There was no report of stoning, but I think that Torching a countries flag and burning the “Swedish Premier” in effigy can be described as very bad behavior. If Jesus was on the body of a dog, somehow I think all of America wouldn’t have burned Vilks or the Swedish Premier in effigy. This is eccentric, emotional, out of control behavior. And yes, even disgusting.



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nnmns

posted September 1, 2007 at 7:06 pm


“There was no report of stoning, but I think that Torching a countries flag and burning the “Swedish Premier” in effigy can be described as very bad behavior. If Jesus was on the body of a dog, somehow I think all of America wouldn’t have burned Vilks or the Swedish Premier in effigy.”
I think we’d all like to see people take something like this with equinimity, and maybe some year that will happen. But just protesting and a little flag burning is far better than last time and, I think, a little encouraging.



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Henrietta22

posted September 1, 2007 at 7:16 pm


Slightly better, unless the “effigy” being burned was one of your relatives. ;)



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flakeyOregonian

posted September 1, 2007 at 8:56 pm


Was the flag burned in Sweden? This article was about a peaceful protest in Sweden, I thought.
And I asked earlier “What was disgusting” because I saw nothing disgusting in the article. A protest expressing opposition is also allowed under free speech. If there had been a call for violence against anyone at that protest, I, too, would have thought it disgusting.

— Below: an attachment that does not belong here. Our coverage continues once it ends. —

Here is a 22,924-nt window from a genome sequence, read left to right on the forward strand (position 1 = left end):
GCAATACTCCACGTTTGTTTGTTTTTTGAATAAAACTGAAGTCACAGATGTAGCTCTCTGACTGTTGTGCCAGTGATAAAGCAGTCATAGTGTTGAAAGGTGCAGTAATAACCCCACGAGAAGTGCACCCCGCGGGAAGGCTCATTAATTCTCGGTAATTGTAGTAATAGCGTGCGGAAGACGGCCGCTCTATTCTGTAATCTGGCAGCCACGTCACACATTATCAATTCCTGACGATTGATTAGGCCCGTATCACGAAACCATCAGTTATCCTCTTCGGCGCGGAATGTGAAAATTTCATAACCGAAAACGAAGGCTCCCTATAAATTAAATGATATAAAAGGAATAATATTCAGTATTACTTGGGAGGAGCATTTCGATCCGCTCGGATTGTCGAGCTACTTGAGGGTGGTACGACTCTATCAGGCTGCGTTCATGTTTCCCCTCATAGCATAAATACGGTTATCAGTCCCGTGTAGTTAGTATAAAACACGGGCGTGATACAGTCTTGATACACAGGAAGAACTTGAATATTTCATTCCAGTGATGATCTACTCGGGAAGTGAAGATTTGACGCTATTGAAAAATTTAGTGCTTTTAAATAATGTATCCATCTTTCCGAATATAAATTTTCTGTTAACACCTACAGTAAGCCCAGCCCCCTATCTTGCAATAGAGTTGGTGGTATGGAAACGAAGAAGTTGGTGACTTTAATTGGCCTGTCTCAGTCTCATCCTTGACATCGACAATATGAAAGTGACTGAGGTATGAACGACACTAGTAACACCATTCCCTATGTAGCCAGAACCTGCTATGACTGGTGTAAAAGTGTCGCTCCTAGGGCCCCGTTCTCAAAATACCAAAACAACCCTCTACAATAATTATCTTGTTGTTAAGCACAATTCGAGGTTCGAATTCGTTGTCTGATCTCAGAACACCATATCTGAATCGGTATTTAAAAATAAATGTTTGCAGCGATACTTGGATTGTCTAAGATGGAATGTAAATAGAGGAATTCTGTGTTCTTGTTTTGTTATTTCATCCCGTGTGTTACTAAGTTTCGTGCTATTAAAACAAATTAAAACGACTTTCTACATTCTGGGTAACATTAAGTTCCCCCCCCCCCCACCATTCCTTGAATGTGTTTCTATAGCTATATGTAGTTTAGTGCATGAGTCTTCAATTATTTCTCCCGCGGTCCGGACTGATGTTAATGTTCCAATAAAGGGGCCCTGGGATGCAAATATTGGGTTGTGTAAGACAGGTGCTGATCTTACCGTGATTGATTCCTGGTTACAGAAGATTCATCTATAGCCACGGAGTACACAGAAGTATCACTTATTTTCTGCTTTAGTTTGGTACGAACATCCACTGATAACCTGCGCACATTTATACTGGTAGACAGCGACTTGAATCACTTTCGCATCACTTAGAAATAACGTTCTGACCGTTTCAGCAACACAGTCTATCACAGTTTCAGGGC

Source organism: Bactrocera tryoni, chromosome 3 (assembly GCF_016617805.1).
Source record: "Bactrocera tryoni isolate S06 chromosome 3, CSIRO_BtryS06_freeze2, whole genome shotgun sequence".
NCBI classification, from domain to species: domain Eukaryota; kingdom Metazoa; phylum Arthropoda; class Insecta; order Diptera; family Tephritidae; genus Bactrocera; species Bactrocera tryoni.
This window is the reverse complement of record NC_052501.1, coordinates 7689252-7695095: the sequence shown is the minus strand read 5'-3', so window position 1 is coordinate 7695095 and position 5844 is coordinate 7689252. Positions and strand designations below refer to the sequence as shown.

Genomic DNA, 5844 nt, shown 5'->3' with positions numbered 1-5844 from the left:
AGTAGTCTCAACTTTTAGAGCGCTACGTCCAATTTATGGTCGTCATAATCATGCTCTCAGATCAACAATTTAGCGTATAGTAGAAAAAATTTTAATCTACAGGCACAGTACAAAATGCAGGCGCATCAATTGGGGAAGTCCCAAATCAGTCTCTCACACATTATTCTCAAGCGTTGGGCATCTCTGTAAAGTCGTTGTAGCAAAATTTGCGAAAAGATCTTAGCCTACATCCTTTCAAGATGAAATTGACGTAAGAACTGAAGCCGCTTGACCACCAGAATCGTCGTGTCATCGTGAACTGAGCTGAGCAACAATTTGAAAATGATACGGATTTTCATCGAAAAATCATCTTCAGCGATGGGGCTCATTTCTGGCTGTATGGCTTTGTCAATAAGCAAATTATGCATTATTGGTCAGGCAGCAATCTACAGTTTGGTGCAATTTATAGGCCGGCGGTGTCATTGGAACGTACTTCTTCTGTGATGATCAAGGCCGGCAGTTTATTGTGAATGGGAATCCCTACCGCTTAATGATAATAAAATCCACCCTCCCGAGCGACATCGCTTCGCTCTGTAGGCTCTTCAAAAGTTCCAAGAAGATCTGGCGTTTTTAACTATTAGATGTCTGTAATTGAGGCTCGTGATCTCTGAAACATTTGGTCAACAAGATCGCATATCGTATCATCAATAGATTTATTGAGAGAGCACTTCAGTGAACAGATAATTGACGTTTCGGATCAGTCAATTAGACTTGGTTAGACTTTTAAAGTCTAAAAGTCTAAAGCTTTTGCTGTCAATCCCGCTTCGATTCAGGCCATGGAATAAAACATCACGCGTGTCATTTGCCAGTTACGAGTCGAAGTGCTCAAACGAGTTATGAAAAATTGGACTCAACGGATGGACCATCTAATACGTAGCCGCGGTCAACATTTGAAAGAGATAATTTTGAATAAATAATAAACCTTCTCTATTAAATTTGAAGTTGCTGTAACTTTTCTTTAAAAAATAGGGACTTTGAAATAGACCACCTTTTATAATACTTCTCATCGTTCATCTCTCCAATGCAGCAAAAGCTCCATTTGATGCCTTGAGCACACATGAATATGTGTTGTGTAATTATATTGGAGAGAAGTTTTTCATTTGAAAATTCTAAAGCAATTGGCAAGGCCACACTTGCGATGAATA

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Henrietta22

posted September 1, 2007 at 9:05 pm


The article states that two demonstations were done in Pakistan, one in one city they burned the Swedish flag, and in another city they burned the Swedish Premier in effigy. This is what the other poster found disgusting and what I quoted two posts up.



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Usama

posted September 1, 2007 at 11:58 pm


Folks, save the Freedom of Speech litanies. Its a free market first. If a business chooses to publish something offensive then they should be subject to the market forces, including boycotts. If the Locale of Sweden published racist or sexist pictures of blacks or women, there would be an uproar from a large section of society. But why don’t they do so? Profits.
Muslims are numerically weak in Sweden and Europe so they are prey to selfrighteous supremacists masquerading as artists.
BTW, all freedom of speech is curtailed by the govt to some degree. In fact there are govt granted liberties of speech, not absolute freedom. You can’t shout fire in a theater and you cant go in a terminal and shout bomb or you can’t scream obscenities in Parliement.
In fact you can even be forced to leave if you stand on a street corner and sing your national anthem.
No one today knows what Muhammad looked like. There are no artistic portraits of him done today. Instead, placing a depiction of Muhammad (saaw) on a dog is an obvious insult. And as much as I’d like people to be civil, devout Muslims love Muhammad more than they love their own parents, spouses or children. So expect someone to get out of line.